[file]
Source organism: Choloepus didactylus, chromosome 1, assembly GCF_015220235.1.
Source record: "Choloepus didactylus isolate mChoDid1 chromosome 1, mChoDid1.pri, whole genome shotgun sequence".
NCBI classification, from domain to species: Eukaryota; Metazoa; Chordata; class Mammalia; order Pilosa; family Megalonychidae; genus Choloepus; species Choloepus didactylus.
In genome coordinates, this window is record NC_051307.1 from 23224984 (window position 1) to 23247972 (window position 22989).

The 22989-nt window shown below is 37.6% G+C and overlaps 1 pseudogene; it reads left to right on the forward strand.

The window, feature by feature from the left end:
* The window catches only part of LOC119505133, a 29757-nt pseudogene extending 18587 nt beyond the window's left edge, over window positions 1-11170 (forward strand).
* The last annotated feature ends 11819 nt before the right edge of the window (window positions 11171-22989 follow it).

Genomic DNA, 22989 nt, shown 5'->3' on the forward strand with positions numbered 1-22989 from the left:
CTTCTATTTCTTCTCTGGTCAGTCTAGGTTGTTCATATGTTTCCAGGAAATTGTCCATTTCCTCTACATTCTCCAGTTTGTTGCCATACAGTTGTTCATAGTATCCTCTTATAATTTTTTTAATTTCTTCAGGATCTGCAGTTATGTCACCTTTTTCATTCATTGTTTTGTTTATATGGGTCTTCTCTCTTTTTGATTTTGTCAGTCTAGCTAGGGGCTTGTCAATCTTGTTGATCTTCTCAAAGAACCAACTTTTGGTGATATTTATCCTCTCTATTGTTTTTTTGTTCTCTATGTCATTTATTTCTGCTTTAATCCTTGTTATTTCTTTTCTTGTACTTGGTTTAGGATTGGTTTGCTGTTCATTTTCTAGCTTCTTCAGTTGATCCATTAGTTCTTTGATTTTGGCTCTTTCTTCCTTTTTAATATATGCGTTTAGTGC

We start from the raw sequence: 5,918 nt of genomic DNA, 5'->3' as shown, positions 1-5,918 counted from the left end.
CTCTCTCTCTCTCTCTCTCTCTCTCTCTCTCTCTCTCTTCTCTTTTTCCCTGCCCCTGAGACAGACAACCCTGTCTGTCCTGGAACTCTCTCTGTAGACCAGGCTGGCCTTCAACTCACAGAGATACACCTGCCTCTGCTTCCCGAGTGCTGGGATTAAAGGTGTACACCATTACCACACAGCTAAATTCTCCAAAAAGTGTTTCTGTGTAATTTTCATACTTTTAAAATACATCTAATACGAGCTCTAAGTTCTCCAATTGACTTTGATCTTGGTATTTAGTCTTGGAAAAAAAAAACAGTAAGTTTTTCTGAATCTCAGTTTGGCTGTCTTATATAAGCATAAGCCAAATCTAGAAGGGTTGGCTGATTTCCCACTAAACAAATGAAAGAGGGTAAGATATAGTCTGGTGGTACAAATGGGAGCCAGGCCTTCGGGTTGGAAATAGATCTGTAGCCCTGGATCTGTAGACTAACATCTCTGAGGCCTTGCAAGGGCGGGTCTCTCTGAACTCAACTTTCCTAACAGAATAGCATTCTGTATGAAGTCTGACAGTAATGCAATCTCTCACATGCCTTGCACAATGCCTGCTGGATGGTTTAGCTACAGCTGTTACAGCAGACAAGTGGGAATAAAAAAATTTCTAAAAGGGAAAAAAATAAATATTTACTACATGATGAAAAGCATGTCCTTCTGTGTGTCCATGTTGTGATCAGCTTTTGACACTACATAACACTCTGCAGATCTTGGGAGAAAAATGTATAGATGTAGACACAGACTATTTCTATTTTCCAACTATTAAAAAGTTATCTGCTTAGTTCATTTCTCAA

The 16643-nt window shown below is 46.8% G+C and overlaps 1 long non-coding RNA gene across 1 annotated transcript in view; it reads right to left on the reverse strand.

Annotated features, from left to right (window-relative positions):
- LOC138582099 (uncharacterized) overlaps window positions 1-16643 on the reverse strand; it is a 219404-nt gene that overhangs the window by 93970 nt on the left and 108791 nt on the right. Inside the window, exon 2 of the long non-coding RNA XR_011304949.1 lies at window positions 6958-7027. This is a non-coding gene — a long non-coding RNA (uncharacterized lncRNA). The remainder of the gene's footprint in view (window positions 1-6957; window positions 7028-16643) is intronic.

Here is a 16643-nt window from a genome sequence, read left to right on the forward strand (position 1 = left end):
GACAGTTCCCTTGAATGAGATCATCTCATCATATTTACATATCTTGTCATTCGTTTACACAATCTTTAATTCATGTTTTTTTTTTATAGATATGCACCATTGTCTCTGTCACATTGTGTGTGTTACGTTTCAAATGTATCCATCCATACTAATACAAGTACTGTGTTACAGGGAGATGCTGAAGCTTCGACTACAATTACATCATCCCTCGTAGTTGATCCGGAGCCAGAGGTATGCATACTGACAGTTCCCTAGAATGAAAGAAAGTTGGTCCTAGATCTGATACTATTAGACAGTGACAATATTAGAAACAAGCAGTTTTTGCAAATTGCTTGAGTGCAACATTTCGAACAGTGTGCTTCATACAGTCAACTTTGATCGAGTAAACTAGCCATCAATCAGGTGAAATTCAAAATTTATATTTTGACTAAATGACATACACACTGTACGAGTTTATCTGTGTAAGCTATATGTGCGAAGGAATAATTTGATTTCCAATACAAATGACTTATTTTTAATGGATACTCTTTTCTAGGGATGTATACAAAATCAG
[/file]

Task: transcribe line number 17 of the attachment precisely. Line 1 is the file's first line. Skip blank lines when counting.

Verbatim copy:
GACAGTTCCCTTGAATGAGATCATCTCATCATATTTACATATCTTGTCATTCGTTTACACAATCTTTAATTCATGTTTTTTTTTTATAGATATGCACCATTGTCTCTGTCACATTGTGTGTGTTACGTTTCAAATGTATCCATCCATACTAATACAAGTACTGTGTTACAGGGAGATGCTGAAGCTTCGACTACAATTACATCATCCCTCGTAGTTGATCCGGAGCCAGAGGTATGCATACTGACAGTTCCCTAGAATGAAAGAAAGTTGGTCCTAGATCTGATACTATTAGACAGTGACAATATTAGAAACAAGCAGTTTTTGCAAATTGCTTGAGTGCAACATTTCGAACAGTGTGCTTCATACAGTCAACTTTGATCGAGTAAACTAGCCATCAATCAGGTGAAATTCAAAATTTATATTTTGACTAAATGACATACACACTGTACGAGTTTATCTGTGTAAGCTATATGTGCGAAGGAATAATTTGATTTCCAATACAAATGACTTATTTTTAATGGATACTCTTTTCTAGGGATGTATACAAAATCAG